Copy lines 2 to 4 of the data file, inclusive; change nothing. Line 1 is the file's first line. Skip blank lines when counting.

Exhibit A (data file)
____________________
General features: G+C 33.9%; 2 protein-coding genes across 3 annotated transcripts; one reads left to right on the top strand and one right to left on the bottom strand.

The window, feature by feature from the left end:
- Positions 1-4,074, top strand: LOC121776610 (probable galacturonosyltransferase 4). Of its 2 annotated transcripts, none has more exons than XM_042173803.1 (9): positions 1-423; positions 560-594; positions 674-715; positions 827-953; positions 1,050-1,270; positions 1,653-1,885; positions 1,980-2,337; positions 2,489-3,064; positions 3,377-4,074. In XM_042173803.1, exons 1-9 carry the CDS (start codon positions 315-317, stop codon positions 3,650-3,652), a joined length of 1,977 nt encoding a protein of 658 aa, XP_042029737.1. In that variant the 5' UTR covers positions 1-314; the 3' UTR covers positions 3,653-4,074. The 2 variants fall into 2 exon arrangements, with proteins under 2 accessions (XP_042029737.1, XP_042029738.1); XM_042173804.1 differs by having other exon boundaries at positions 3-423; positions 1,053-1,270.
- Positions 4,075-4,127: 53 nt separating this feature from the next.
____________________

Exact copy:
The window, feature by feature from the left end:
- Positions 1-4,074, top strand: LOC121776610 (probable galacturonosyltransferase 4). Of its 2 annotated transcripts, none has more exons than XM_042173803.1 (9): positions 1-423; positions 560-594; positions 674-715; positions 827-953; positions 1,050-1,270; positions 1,653-1,885; positions 1,980-2,337; positions 2,489-3,064; positions 3,377-4,074. In XM_042173803.1, exons 1-9 carry the CDS (start codon positions 315-317, stop codon positions 3,650-3,652), a joined length of 1,977 nt encoding a protein of 658 aa, XP_042029737.1. In that variant the 5' UTR covers positions 1-314; the 3' UTR covers positions 3,653-4,074. The 2 variants fall into 2 exon arrangements, with proteins under 2 accessions (XP_042029737.1, XP_042029738.1); XM_042173804.1 differs by having other exon boundaries at positions 3-423; positions 1,053-1,270.
- Positions 4,075-4,127: 53 nt separating this feature from the next.